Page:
We are shocked, but we are not surprised.
How could we be surprised? The novelist Rebecca West once said that Jews, having suffered so much, have an "unsurprisable mind." Did we think that we, the American Jewish community, could splash blood upon our communal door and thus ward off the twin angels of hatred and death?
When we witnessed the madness in Charlottesville — "The Jews will not replace us!" — could we not have imagined that this could happen?
This Shabbat, American Jews drank from the bitter cup of tears from which other groups have already sipped. Blacks. Blacks praying in churches. Sikhs. Muslims. LGBTQ.
Anti-Semitism is the oldest hatred in history. It might also be the oldest "ism" in history, the oldest living ideology. It is the only cultural thread that binds our civilization to that of the ancient Egyptians, and the ancient Persians, and the ancient Greeks, and the ancient Romans, and the early Christians, and to medieval Christians, and to Islam, and to modern scientific racist theories. It is the one thing that all of those cultures have in common.
As Gavin Langmuir, in his book "History, Religion, and Antisemitism," writes: "anti-Semitism is the hostility aroused by the irrational thinking about 'Jews.' "
We are shocked — but, if we are surprised, it is because we American Jews have had so little actual experience of lethal anti-Semitism — despite the increase in anti-Semitic acts.
Consider the American Jews who have died — simply because they were Jews.
- Leo Frank, the factory manager in Atlanta, who was falsely accused and lynched for the murder of a young factory girl, in 1915.
- Alan Berg, the Denver talk radio host, killed in 1984 by members of the white nationalist group The Order.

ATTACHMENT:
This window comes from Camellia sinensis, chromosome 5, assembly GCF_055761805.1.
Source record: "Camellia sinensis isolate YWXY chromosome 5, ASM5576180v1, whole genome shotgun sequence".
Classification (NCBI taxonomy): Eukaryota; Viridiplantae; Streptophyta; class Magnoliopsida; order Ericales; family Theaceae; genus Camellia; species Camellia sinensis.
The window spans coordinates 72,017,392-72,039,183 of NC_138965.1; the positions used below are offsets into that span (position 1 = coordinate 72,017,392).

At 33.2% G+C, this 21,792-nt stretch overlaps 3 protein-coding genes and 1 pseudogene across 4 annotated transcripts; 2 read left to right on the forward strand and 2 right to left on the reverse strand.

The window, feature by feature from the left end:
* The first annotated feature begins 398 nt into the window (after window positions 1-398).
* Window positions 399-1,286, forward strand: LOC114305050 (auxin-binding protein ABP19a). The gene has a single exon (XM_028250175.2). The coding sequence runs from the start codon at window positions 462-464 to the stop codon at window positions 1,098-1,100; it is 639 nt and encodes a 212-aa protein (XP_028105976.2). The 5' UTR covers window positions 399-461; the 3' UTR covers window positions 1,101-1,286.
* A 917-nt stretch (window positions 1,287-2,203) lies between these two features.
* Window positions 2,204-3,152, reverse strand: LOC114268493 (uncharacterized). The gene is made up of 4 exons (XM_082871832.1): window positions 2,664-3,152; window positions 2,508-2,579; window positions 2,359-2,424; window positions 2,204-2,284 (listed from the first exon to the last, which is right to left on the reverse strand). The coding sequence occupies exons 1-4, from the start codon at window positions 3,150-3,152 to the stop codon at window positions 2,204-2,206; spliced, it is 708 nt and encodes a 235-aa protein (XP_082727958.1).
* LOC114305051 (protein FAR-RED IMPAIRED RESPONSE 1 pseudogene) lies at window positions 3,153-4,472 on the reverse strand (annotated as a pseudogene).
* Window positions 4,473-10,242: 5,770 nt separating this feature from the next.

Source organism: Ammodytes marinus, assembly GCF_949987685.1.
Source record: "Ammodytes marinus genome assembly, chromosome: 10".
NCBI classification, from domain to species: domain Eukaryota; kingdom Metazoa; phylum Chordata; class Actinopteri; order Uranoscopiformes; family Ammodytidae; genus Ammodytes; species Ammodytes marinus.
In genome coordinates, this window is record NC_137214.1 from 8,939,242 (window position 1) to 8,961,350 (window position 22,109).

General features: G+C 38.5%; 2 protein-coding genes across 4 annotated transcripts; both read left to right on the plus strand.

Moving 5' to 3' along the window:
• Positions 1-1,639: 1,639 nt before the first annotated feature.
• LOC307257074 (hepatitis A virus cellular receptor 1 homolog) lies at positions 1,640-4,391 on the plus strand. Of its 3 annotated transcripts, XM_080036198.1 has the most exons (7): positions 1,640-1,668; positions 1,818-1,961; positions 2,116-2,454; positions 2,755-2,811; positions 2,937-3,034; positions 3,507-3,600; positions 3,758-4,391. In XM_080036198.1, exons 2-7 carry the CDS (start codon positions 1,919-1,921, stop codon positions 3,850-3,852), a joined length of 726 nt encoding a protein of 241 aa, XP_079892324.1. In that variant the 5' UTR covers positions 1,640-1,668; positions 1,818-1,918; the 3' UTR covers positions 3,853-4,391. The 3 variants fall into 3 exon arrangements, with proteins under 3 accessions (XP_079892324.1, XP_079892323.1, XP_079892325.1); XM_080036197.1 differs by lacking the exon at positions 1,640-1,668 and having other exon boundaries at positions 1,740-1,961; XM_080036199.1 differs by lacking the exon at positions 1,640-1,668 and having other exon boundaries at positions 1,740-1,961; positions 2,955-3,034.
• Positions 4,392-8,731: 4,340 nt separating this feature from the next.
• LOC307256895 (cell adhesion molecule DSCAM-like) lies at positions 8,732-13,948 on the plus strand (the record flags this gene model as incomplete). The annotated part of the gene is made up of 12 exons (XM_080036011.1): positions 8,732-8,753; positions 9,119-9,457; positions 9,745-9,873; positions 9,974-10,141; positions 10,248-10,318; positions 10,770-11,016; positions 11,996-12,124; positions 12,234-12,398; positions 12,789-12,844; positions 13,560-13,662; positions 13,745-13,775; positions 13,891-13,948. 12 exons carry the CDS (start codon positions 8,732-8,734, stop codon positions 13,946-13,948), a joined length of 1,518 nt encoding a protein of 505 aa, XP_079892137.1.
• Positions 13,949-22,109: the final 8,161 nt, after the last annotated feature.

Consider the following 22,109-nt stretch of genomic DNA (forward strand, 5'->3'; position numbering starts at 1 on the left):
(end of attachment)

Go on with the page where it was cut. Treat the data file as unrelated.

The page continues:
- Yankel Rosenbaum, killed during the Crown Heights riots in 1991.
- Ari Halberstam, 16, riding in a van of Chabad students, shot to death in 1994 on a ramp, which has been renamed in his memory, leading to the Brooklyn Bridge.
- Pamela Waechter, director of the Seattle Federation annual fundraising campaign, who was shot to death in the Seattle Federation offices in 2006.
Yes, there were also non-Jews who died in attacks aimed at Jews, Jewish institutions or places that evoke Jewish memory.
According to my estimate, the total number of Jews killed, before Saturday: five.
Which means — that the death toll in Pittsburgh immediately doubled the number of American victims of lethal anti-Semitism. Saturday was the worst day in American Jewish history.
- Joyce Fienberg, 75
- Richard Gottfried, 65
- Rose Mallinger, 97
- Jerry Rabinowitz, 66
- Cecil Rosenthal, 59
- David Rosenthal, 54
- Bernice Simon, 84
- Sylvan Simon, 86
- Daniel Stein, 71
- Melvin Wax, 88
- Irving Younger, 69
Please note, in the midst of our tears and rage:
David and Cecil Rosenthal were brothers.
Bernice and Sylvan Simon were husband and wife.
Rose Mallinger survived to age 97 only to die in a hail of gunfire in shul.
Note, as well, the heroism of the first responders, and the police officers who were injured defending Jewish lives and common decency.